You should also have an emergency kit that is easily accessible and includes basic survival items.

  • One gallon of water per person
  • Non-perishable food
  • Battery-powered or hand-crank radio (and extra batteries)
  • Flashlight
  • First-aid kit
  • Whistle to signal for help
  • Can opener
  • Blankets
  • Wrench or pliers to turn off utilities
  • Portable charging station for cell phones

FEMA recommends keeping three-day supplies of food and water for each family member.

Consider packing prescription medications, glasses, important financial documents, copies of insurance policies (and your agent’s contact information), a recent copy of your household inventory, birth certificates, social security cards and other identification in a portable waterproof container. It’s also a good idea to include $500 cash in small bills since ATMs and credit card processing units may be inaccessible during a power outage.

If you’re affected by a natural disaster, Mercury Insurance recommends taking the following steps to facilitate the claims process:

When filing a claim

  • Contact your insurance provider immediately to report a loss.
  • Be prepared to provide your policy number.
  • Do not remove debris or damaged property that may be related to your claim.

Steps after filing a claim

  • Prepare a detailed inventory of destroyed or damaged property.
  • Offer photos or videotapes of your home and possessions to your adjuster, if these are available.
  • Keep copies of communications between you and your adjuster.
  • Keep records and receipts for additional living expenses that were incurred if you were forced to leave your home and provide copies to your adjuster.

Ready.govFEMA and the American Red Cross offer additional tips for protecting your home and family before, during and after a disaster.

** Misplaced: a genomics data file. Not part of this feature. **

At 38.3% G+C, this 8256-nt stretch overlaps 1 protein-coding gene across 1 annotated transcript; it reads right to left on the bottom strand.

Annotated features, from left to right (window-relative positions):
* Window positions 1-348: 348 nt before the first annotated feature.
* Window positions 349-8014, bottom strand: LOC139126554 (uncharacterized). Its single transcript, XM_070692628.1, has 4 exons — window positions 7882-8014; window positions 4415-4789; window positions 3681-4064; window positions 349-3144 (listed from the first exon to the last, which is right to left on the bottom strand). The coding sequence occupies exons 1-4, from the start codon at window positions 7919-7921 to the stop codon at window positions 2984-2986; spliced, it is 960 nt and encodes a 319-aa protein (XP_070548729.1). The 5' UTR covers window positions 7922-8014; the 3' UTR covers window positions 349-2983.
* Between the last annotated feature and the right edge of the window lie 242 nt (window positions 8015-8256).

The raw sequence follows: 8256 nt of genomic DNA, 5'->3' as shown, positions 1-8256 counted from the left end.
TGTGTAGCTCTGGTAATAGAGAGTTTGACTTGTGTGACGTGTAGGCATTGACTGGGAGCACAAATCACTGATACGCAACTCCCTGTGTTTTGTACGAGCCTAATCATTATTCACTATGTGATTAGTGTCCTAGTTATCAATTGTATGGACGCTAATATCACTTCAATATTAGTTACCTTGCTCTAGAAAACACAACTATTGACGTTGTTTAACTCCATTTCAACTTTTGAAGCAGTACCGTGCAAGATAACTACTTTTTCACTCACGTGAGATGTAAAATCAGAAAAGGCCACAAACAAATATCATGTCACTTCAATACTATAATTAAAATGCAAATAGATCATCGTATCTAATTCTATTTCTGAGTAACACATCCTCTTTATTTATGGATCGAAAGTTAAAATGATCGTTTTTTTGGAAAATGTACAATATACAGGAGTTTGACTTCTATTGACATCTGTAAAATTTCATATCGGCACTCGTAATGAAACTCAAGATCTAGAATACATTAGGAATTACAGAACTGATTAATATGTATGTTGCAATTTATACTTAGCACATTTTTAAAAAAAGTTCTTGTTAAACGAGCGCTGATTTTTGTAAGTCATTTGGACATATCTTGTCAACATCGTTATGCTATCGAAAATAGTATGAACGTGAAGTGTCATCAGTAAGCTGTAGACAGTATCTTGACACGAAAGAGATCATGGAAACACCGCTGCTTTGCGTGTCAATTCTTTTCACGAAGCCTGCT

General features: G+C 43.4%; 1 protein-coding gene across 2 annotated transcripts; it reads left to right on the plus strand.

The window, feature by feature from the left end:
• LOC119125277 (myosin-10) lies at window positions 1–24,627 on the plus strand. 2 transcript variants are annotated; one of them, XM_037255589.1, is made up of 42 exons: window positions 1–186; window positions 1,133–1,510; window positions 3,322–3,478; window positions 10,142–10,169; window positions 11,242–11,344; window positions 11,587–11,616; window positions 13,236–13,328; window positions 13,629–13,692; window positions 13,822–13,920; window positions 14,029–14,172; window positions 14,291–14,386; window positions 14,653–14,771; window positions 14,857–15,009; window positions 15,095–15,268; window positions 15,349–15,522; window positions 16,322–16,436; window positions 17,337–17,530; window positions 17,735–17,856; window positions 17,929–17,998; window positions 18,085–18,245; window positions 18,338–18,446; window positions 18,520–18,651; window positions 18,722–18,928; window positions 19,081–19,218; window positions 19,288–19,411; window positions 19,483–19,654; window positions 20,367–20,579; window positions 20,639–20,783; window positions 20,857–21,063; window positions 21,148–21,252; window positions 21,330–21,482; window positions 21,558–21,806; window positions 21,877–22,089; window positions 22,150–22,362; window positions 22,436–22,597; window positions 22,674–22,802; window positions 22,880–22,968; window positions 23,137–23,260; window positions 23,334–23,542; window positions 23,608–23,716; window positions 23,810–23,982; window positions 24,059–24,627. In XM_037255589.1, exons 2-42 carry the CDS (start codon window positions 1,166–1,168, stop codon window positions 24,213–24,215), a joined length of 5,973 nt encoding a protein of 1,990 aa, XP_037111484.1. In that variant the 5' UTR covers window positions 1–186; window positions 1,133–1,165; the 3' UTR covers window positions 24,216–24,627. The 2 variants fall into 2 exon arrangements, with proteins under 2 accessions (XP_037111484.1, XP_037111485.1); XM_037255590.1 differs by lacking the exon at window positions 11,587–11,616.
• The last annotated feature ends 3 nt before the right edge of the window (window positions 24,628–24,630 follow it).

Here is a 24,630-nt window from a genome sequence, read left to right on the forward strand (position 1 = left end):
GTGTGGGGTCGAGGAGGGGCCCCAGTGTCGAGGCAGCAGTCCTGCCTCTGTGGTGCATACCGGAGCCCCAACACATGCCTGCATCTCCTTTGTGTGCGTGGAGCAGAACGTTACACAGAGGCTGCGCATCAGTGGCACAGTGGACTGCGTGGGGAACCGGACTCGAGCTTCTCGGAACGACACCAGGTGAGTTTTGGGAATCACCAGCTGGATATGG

Teens and Their Parents Learn Skills for a Safe Driving Experience

Teens are the most inexperienced drivers on the road, and drivers under the age of 20 are three times more likely to be involved in a fatal crash.1 The most important thing parents can do to help keep their young drivers safe on the road is to teach them good driving habits and lead by example.

tampa bay drive safe challenge

That’s why, in 2016, Mercury Insurance created its Drive Safe Challenge, a comprehensive website with tools – tips, videos, quizzes and much more – parents and teens can use to help prepare for life behind the wheel. In addition, Mercury has gone out into the community to offer free defensive driving programs that include hands-on driving skills training and interactive classroom sessions.

Mercury most recently teamed up with the Tampa Bay Lightning at AMALIE Arena for one of these community events on January 15. Participating teens and their parents learned collision avoidance and emergency maneuvers from professional driving instructors and participated in an interactive classroom session led by Tampa Police Department officers and the local chapter of Mothers Against Drunk Driving (MADD).

One of the teens, Nicolas DeMalteris (17), said of his experience “I ran over half of the cones on the distracted driving course. I had to text while driving. I don’t think it would be very smart to drive [distracted] on the road, and I won’t do it ever again.”

Mercury Insurance and the Anaheim Ducks hosted a similar event for teens and their parents on December 9, 2017 at Honda Center. Teens were able to meet Ducks Forward, Rickard Rakell, in addition to learning hard-braking, maneuvering on wet surfaces, and swerving to avoid objects in the road. This was the Ducks’s second time partnering with Mercury on the event.

“The Anaheim Ducks’ involvement in the Mercury Insurance Drive Safe Challenge underscores our commitment to making our community a safer place,” said Anaheim Ducks Vice President and CMO Aaron Teats. “The teens who participated today [December 9] learned valuable knowledge and skills about being safe on the road so we’re glad to lend a hand to such an important cause.”

Visit http://drivesafe.mercuryinsurance.com to learn more.

Best Regards,

Jason Mayling
Integrity First Insurance Services, Corp.
License #0834720
Email: jmayling@integrityfirstins.com
Phone: 805-495-1122 | Toll-free: 800-696-9193 | Fax: 805-371-8759
Web: IntegrityFirstIns.com | Blog: IntegrityFirstIns.com/blog

Three Major Insurance Events of Which Every Homeowner Should Be Aware

Purchasing a home can be a rewarding, pricey and overwhelming experience, especially for first-time buyers. And, if your aren’t a Gates, Buffett, Zuckerberg or one of the many others found on the Forbes 400, chances are your house will be one of the most significant investments you’ll make, so choosing the right home isn’t a decision that’s made lightly.